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Illustration: Rebecca Zisser / Axios

The Wall Street Journal reports that Toshiba has basically given up on the proposed $18 billion sale of its memory chip to a Bain Capital-led consortium, due to Chinese regulatory hurdles.

Thought bubble: This deal isn't healthy, but it has a bit more pulse than WSJ seems to think.

For starters, both parties are still wearing their happy faces:

  • Toshiba “still intends to close the memory business transaction as soon as possible, and has not made any alternative policy decisions.”
  • Bain spox: “We continue to work through the normal regulatory process. This process is proceeding and all parties remain strongly committed to closing the transaction as soon as possible.”

Second, part of the Chinese delay is said to have been caused by recent bureaucratic reshuffling that included MOFCOM.

Finally, Toshiba and Bain seem caught in trade war crossfire between Washington and Beijing — kind of like Qualcomm/NXP — and there is still a (declining) possibility that cooler heads will prevail.

Go deeper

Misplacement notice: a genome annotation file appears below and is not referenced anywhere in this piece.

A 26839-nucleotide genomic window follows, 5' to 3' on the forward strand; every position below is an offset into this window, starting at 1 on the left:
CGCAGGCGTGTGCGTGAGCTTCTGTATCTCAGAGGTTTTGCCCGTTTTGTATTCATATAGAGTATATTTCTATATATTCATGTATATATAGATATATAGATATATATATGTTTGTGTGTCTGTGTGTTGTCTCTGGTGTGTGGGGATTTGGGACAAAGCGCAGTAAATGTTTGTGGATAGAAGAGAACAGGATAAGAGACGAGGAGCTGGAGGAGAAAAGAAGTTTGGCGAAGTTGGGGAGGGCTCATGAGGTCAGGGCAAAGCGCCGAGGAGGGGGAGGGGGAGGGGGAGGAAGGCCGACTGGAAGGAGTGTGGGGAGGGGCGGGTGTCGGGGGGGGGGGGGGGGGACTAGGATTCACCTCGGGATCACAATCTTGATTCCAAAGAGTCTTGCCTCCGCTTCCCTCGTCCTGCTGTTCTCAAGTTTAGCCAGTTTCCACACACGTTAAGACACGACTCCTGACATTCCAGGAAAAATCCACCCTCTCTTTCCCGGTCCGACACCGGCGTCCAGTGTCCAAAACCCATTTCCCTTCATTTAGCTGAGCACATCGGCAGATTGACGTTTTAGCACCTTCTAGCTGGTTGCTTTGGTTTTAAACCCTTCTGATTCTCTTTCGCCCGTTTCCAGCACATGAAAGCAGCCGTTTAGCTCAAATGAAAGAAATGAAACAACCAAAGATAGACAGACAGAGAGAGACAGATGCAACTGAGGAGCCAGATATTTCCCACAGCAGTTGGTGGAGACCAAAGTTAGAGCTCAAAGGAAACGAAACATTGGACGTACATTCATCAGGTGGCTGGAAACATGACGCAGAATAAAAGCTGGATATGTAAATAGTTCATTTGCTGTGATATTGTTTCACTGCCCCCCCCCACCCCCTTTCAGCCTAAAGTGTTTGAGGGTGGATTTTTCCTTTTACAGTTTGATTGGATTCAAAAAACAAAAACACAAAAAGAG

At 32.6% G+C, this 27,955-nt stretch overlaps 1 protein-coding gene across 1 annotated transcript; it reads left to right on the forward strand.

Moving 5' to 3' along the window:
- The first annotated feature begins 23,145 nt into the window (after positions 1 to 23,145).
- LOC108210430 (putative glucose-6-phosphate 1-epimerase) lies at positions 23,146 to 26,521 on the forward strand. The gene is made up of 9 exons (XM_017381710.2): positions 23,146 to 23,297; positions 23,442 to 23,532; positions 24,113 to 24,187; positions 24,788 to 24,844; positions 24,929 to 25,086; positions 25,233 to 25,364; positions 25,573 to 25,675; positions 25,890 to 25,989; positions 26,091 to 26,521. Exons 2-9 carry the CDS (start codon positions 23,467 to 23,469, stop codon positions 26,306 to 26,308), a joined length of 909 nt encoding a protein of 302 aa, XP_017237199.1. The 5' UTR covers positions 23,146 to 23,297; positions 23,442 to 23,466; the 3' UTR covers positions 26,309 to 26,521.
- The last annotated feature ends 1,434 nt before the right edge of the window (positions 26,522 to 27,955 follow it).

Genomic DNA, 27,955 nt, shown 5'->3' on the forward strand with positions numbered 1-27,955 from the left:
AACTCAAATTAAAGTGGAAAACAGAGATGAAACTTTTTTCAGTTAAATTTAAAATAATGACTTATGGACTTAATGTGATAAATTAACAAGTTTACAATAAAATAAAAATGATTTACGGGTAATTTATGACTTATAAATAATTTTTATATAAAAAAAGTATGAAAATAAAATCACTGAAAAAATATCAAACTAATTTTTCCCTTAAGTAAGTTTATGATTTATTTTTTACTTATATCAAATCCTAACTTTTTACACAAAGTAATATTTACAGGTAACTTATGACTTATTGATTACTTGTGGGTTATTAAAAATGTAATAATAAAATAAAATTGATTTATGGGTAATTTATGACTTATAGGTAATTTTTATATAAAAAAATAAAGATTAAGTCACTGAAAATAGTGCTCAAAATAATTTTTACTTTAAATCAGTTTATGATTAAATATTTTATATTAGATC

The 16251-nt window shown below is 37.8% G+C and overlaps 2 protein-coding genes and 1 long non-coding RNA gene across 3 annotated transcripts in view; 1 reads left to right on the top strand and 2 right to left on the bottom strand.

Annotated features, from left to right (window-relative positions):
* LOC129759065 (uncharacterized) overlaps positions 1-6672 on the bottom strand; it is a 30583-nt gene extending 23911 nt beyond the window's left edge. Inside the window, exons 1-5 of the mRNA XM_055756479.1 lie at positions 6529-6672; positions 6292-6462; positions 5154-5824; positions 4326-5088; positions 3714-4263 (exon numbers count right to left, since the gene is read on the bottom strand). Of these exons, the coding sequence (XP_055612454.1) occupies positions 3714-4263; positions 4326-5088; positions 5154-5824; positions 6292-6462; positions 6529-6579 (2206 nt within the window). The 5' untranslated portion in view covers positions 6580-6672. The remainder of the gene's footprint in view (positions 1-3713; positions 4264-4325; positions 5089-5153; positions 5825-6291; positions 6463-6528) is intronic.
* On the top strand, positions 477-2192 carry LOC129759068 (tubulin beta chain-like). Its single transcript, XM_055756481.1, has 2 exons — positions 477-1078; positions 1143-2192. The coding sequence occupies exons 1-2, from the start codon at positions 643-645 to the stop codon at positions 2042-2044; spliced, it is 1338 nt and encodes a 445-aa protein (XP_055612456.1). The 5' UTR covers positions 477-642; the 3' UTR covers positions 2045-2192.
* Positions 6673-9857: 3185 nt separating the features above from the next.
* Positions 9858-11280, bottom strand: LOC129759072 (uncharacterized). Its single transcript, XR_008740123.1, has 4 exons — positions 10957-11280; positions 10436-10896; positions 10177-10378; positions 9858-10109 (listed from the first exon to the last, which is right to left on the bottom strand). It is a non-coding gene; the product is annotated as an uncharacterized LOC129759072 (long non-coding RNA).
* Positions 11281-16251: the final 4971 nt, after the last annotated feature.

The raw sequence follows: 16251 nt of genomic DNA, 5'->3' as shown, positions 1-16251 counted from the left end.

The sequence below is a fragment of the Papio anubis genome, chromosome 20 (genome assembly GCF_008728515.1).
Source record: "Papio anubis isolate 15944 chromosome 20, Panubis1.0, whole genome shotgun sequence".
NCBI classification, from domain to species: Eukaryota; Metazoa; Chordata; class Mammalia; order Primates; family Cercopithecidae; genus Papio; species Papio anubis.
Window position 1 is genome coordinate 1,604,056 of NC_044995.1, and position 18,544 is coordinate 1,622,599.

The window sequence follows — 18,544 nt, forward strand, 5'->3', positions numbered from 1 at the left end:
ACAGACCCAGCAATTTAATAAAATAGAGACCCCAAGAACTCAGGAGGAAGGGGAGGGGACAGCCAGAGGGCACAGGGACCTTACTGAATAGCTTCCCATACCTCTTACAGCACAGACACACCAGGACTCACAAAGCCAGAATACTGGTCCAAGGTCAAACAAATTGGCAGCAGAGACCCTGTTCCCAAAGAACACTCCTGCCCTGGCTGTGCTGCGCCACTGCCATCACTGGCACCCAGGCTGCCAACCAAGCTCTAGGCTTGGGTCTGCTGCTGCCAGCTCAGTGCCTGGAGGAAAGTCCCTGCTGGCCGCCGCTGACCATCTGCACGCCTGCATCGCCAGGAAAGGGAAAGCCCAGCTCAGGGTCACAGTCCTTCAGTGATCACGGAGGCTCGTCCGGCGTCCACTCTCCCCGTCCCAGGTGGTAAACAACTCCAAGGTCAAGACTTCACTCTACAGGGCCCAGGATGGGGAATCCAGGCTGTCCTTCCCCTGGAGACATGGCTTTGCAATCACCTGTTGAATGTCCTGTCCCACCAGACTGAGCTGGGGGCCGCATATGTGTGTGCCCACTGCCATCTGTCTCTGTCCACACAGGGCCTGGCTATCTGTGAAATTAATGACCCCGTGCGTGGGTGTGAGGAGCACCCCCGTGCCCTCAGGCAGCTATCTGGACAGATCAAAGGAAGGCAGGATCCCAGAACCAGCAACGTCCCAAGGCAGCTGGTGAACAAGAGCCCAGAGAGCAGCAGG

Kendall Baker, author of Sports
1 hour ago - Sports

2021 Tokyo Olympics hang in the balance

Illustration: Aïda Amer/Axios

10 months ago, the Tokyo Olympics were postponed. Now, less than six months ahead of their new start date, the dreaded word is being murmured: "canceled."

Driving the news: The Japanese government has privately concluded that the Games will have to be called off, The Times reports (subscription), citing an unnamed senior government source.

Biden's centrist words, liberal actions

Illustration: Sarah Grillo/Axios

President Biden talks like a soothing centrist. He promises to govern like a soothing centrist. But early moves show that he is keeping his promise to advance a liberal agenda.

Why it matters: Never before has a president done more by executive fiat in such a short period of time than Biden. And those specific actions, coupled with a push for a more progressive slate of regulators and advisers, look more like the Biden of the Democratic primary than the unity-and-restraint Biden of the general election.

3 hours ago - Technology

Review of Trump ban marks major turning point for Facebook

Photo Illustration: Aïda Amer/Axios. Photo: Saul Loeb/AFP via Getty Images

Facebook's decision to ask its new independent Oversight Board to review the company's indefinite suspension of former President Trump is likely to set a critical precedent for how the social media giant handles political speech from world leaders.

What they're saying: "I very much hope and can expect … that they will uphold our decision," Facebook's VP of global affairs Nick Clegg tells Axios.